And to think… a few weeks ago, I was actually complaining about the sound my hair dryer made. Hah! Boy did life get a lot harder in the last week…
I can see that I must certainly have angered the culture gods or something. “What? Katie is starting to adjust to life in Indonesia? She’s starting to feel comfortable? She experiences occasional feelings of genuine happiness? We cannot allow this to continue.”
And so, three flight delays and two suitcases that couldn’t possibly have held one more thing later, here I am in Palembang.
I met my counterpart Yana when Fulbright brought her to Bandung. She’s my “partner” here at the school who is assigned to help me get settled and will do some teaching with me throughout the year. We went through 2 ½ days of training together, where we got to know each other a little bit, talked about our expectations for each other, and went over a very general plan for the year. She's quiet, but very nice. I don’t know much more about her, but maybe her favorite hobby is reading blogs by Americans in Indonesia, so I will keep that in mind.
The Palembang airport is very small, but modern and clean. But as soon as we stepped outside, I was hit by a wall of heat. I feel like I’m sitting directly on top of the equator in a massive forest fire. Oh, wait…
The first night I stayed at Yana’s house. We went to dinner on the river with her family, and I had “pindang.” It’s a really spicy soup-like dish with beef or fish. (I chose beef.) I knew they didn’t have a traditional toilet, so I made a vow not to drink anything at all during dinner in hopes that I wouldn’t have to use it. That soup was so unbelievably hot that I drank two big bottles! And her whole family was just slurping it down like ice cream!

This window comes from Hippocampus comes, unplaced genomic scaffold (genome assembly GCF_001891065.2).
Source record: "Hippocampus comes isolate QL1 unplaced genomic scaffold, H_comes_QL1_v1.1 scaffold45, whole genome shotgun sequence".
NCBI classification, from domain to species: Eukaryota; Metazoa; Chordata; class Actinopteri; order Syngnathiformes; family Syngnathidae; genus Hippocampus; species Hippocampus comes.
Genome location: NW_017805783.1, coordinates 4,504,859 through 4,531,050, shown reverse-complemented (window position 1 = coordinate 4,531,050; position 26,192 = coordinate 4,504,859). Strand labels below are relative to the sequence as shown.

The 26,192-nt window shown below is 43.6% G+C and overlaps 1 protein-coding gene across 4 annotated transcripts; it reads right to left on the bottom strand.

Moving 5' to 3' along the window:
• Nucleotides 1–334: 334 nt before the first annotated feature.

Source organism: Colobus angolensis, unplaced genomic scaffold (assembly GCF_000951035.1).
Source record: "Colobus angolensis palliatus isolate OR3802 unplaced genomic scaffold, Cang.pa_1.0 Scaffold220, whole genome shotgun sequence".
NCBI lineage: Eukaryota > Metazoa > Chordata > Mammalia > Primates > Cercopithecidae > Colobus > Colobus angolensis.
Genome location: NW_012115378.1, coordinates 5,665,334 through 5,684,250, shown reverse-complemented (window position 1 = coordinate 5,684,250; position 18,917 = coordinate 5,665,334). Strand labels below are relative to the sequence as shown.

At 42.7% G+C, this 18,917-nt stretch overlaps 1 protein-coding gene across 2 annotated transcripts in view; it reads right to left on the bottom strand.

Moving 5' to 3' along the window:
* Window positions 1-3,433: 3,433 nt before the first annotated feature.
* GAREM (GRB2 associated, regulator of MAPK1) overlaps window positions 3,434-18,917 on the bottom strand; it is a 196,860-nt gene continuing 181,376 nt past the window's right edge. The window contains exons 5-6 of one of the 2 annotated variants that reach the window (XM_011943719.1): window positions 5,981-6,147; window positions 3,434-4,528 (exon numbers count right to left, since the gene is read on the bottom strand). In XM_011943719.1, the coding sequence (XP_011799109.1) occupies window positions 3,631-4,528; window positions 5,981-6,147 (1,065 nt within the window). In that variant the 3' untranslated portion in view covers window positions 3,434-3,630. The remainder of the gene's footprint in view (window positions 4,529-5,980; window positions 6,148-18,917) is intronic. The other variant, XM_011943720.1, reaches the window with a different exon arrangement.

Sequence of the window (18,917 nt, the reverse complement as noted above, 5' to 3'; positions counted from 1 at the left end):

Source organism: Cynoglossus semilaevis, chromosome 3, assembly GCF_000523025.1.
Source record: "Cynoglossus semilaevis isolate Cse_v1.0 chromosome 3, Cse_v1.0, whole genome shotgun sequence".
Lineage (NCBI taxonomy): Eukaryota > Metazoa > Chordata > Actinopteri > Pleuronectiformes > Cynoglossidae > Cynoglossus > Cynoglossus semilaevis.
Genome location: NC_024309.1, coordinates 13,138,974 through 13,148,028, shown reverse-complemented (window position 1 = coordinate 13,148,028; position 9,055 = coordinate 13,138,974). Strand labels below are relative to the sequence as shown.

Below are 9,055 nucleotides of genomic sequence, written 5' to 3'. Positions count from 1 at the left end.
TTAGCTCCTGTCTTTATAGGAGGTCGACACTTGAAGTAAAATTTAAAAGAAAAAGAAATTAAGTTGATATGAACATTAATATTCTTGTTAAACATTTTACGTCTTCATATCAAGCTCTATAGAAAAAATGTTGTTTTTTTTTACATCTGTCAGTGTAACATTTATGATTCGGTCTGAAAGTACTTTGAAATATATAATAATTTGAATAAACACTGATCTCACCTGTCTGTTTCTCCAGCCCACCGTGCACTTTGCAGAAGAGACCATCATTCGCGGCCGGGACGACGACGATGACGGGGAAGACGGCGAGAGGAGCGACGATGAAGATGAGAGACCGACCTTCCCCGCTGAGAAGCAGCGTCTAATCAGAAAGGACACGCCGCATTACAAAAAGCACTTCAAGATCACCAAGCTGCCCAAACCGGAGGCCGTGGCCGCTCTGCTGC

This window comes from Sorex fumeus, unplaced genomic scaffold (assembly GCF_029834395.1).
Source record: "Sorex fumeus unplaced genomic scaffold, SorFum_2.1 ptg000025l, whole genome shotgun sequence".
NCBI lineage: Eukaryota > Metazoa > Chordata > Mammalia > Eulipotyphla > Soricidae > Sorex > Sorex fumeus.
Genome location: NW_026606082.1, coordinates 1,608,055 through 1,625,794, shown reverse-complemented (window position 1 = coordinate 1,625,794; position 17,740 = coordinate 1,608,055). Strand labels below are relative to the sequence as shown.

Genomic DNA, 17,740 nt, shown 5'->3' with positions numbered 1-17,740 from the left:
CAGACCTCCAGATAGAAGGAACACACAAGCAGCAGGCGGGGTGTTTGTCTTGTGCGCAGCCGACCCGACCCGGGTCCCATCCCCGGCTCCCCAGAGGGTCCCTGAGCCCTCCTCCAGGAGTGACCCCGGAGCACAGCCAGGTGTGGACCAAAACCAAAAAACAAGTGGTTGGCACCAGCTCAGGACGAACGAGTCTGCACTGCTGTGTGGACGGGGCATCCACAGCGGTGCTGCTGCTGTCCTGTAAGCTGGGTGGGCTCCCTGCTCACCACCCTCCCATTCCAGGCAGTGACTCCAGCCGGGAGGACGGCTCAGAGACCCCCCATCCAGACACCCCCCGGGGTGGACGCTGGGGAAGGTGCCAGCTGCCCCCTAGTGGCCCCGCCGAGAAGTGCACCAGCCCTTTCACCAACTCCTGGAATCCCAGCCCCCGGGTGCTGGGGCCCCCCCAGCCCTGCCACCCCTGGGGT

We walked past the Ampera Bridge, the most “famous” Palembang landmark. People were pointing and whispering about me the whole time. Yana said a lot of them are afraid of me, too. I tried to smile and say hello in Indonesian, but most of them just looked away. AMINEF said we’re probably the only Americans most of these people will ever meet. A band was playing a concert there and everyone was chanting, shouting a line over and over again. I asked Yana what they were saying. She said it was a soccer fight song, and they were yelling, “Who asked you to come to Palembang? We didn't ask you.” Yeah, that sounds about right. I felt like they might as well have been talking to me.
I found a pretty decent deal on international calls for my cell phone, so I use that when I don't have a good internet connection. While I was outside Yana's house that night talking on the phone, she overheard her neighbors talking about me.
Neighbor 1: Who is that girl?!
Neighbor 2: That must be Yana's American.
Neighbor 1: Her nose is so long!
Neighbor 2: Yeah, that's how you can tell it's a real bule.
Another blog coming soon! Miss you.